Collagen is the body’s most abundant protein and helps give structure to our hair, skin, nails, bones, ligaments and tendons. This structural protein is naturally found throughout the human body (making up 80% of your skin).
Thanks to collagen, we’re better able to move, bend and stretch. Collagen is also behind helping hair shine, skin glow and nails stay strong.
So, what is collagen made of?
What Is Collagen?
As we age, and the more stress we put on our body, the greater the impact on collagen production. Adding ingestible collagen to a balanced diet can help our bodies regenerate what’s been lost or broken down.
Collagen protein is different from whey and casein protein because of these high levels of amino acids. Muscular growth, joint health and an overall glowing appearance can be partially attributed to the amino acid blend in collagen.
What Are The Benefits Of Collagen?
Collagen is important for the skin in many ways:
• Collagen keeps your skin firm, plump, hydrated and supple
• Collagen Helps Smooth Wrinkles and Boost Elasticity in Skin
• Collagen influences your skin’s elasticity
• Collagen forms between one to two per cent of tissue which boosts muscle mass
• Collagen accounts for skin structuring, helping the wound to heal
• Collagen increases the strength of the nails
• Collagen improves gut health by impacting the lining of our gastrointestinal tract
• Collagen improves the quality of your hair
Types of Collagen
There are, however, about 16 types of collagen found in the body. The four main types are I, II, III, and IV.
Type I: Type I collagen accounts for about 90% of your body’s collagen. It provides structure to bones, tendons, ligaments, connective tissue amongst many other organs.
Type II: The second type of collagen is made of loosely packed fibres and found in elastic cartilage which provide cushioning to the joints.
Type III: The third type of collagen helps in building the structure of muscles and arteries.
Type IV: The fourth most important type of collagen helps infiltration, which is found in the layers of the skin.
Where does collagen come from?
The body naturally makes its collagen by breaking down dietary protein into Amino acids. The amino acids are what build the various types of protein in the body, including collagen.
How to take collagen?
Collagen In Foods vs. Supplements
Experts recommend eating foods with collagen rather than taking collagen supplements.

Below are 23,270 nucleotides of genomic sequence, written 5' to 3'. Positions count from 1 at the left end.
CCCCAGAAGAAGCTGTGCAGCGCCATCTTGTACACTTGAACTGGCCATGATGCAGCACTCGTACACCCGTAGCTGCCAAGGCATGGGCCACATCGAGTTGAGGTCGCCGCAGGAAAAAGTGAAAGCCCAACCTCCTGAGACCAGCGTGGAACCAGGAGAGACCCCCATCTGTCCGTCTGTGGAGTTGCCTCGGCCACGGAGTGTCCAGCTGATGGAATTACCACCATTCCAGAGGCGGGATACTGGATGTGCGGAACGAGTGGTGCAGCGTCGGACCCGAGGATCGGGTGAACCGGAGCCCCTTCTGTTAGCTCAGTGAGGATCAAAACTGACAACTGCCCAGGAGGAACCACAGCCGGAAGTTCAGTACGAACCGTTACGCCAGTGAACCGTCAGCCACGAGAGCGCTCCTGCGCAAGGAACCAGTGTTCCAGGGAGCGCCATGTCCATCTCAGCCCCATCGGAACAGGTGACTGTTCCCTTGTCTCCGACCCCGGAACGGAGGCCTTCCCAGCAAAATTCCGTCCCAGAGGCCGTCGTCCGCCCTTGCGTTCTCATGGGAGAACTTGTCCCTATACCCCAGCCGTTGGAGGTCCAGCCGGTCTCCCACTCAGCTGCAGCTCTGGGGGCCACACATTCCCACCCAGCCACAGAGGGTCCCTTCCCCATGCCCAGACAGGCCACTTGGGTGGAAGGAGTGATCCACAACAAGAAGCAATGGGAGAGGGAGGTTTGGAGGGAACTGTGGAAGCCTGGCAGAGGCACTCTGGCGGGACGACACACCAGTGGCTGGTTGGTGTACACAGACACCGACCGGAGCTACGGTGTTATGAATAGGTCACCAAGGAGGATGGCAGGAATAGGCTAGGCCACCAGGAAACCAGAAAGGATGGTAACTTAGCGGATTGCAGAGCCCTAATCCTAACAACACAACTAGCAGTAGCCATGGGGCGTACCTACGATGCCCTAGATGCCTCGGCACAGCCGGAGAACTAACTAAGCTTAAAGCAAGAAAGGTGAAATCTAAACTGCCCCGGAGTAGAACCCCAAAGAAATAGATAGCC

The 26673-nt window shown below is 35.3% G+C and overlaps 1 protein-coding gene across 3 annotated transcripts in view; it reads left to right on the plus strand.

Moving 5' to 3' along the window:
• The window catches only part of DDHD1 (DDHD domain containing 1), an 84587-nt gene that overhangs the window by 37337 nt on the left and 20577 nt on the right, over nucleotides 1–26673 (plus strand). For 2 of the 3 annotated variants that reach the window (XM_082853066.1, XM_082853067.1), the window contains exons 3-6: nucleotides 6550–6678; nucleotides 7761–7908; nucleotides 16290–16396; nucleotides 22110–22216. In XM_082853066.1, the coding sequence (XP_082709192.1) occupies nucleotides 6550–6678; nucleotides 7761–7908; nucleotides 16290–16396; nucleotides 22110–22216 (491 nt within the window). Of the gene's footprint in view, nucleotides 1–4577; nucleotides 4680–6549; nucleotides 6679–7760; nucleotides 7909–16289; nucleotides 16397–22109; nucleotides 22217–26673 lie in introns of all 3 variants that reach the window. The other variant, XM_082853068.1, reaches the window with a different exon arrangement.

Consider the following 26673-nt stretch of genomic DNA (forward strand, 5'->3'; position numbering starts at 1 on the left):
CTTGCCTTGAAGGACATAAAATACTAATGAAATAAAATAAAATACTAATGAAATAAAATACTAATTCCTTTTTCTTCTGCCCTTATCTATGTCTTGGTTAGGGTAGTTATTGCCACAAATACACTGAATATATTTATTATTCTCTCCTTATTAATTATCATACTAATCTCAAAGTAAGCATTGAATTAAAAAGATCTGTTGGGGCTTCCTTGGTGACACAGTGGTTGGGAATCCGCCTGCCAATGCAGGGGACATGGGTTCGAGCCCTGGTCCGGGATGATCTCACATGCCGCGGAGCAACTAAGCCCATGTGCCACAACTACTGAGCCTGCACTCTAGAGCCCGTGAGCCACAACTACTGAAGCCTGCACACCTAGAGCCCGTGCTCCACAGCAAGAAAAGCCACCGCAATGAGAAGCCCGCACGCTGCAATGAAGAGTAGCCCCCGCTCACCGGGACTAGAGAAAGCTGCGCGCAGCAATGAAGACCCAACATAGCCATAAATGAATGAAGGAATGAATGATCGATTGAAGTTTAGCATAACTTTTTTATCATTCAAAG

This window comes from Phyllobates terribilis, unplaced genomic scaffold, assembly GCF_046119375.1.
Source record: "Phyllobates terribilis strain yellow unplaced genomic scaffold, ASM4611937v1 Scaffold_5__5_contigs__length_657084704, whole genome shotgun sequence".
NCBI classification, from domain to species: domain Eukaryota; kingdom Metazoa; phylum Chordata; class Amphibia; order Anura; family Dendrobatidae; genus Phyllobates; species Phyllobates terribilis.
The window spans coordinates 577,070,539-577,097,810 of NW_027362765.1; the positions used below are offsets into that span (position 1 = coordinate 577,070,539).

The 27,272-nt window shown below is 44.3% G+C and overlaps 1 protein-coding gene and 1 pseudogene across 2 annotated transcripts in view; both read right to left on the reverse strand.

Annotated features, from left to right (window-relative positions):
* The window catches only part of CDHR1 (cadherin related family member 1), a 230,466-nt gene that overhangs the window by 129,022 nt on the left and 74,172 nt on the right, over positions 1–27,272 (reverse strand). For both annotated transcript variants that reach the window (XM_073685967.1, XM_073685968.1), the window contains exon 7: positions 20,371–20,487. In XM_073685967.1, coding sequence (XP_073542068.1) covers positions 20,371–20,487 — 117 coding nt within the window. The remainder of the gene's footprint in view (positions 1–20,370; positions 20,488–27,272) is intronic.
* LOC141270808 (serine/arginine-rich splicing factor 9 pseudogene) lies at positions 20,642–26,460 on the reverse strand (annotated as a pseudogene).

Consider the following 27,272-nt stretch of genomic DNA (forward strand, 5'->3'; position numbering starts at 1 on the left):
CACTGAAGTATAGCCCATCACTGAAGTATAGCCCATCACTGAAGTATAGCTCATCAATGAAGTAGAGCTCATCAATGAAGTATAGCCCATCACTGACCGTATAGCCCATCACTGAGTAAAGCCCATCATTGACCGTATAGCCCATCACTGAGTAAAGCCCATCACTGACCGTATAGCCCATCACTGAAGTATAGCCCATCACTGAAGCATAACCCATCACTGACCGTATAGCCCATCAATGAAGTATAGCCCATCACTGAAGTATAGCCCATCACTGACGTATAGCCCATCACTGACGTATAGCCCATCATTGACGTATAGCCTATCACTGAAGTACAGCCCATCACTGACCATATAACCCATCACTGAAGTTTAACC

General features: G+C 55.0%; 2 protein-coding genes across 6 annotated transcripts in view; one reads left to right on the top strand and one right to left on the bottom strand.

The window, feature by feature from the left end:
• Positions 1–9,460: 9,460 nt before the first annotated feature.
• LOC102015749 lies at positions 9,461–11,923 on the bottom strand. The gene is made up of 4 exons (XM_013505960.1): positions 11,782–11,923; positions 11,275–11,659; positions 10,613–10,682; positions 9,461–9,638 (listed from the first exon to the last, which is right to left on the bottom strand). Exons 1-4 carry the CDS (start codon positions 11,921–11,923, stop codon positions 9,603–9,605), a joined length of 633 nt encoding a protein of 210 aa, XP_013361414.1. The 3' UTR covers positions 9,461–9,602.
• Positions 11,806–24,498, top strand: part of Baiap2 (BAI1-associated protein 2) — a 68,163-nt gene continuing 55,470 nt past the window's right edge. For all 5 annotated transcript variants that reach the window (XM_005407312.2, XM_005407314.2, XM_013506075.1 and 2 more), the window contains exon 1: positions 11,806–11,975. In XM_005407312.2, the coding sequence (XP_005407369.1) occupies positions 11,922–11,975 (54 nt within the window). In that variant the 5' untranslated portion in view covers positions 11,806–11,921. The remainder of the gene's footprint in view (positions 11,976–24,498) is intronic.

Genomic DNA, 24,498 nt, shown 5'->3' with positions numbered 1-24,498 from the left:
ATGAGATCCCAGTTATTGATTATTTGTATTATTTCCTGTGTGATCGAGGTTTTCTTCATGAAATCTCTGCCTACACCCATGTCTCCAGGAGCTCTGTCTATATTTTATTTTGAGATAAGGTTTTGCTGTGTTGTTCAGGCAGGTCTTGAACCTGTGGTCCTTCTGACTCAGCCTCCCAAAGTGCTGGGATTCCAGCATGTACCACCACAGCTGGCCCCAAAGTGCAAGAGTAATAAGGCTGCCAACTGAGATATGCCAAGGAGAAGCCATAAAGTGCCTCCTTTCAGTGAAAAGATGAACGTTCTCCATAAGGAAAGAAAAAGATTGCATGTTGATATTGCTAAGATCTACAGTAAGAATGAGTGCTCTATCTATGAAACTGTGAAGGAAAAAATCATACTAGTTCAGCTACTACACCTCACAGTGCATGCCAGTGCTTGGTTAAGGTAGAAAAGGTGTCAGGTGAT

Any supplement, have very limited research on whether or not we absorb these nutrients. On the other hand, nutrients in food are much more bioavailable to us. Therefore, my recommendation is to always try to eat your nutrients versus taking supplements.
9 Foods To Replace Your Multivitamins
Eating whole foods versus collagen supplements will allow you to intake more nutrients rather than limiting your intake to only collagen. Whole foods are functional because they have other properties like enzymes, fibers, etc. over only consuming collagen.
It’s probably safer to stick with a dietary approach to boosting collagen. To produce collagen, your body puts the amino acids glycine and proline together with other amino acids including vitamin C, zinc, and copper.
1. PROLINE: egg whites, dairy, cabbage, mushrooms and asparagus
2. GLYCINE: chicken skin, gelatine and a variety of other protein-rich foods
3. VITAMIN C: citrus fruits, tomatoes, bell peppers strawberries and broccoli
4. ZINC: beef, lamb, pork, shellfish, chickpeas, lentils, beans, milk, cheese and nuts & seeds
Why you should start taking Zinc today
5. COPPER: organ meats, cacao powder, cashews, sesame seeds and lentils
Choosing A Collagen Supplement
At what age you should start taking collagen supplements?
When it comes to collagen supplements, there isn’t a “right” age to start taking them. There also isn’t a one-size-fits-all answer. The optimal time for you depends on many factors, including genetics and lifestyle habits. With that said, if you do choose to take collagen supplements, it’s best to understand what you’re getting into.
Start in Your 20s or Early 30s
We know specifically that the body’s ability to naturally produce collagen drops off shortly after age 20. By age 40, production levels are greatly reduced. It probably makes more sense to start taking collagen in your early 20s than, say, waiting until you turn 60 to take it instead.
How Much Collagen Should I Take?
To be frank, you should never add supplements to your diet without talking to your physician or medical provider first. Studies suggest that the standard dose for people seeking to improve their skin and eliminate fine lines is around 10 grams of powdered collagen peptides per day. That’s around two scoops if you’re using a pre-made powder.
You don’t have to spend money on trendy collagen products created to capitalize on the fad when you can reap the same collagen benefits naturally with a simple, well-informed trip to the grocery store.
Leave a Reply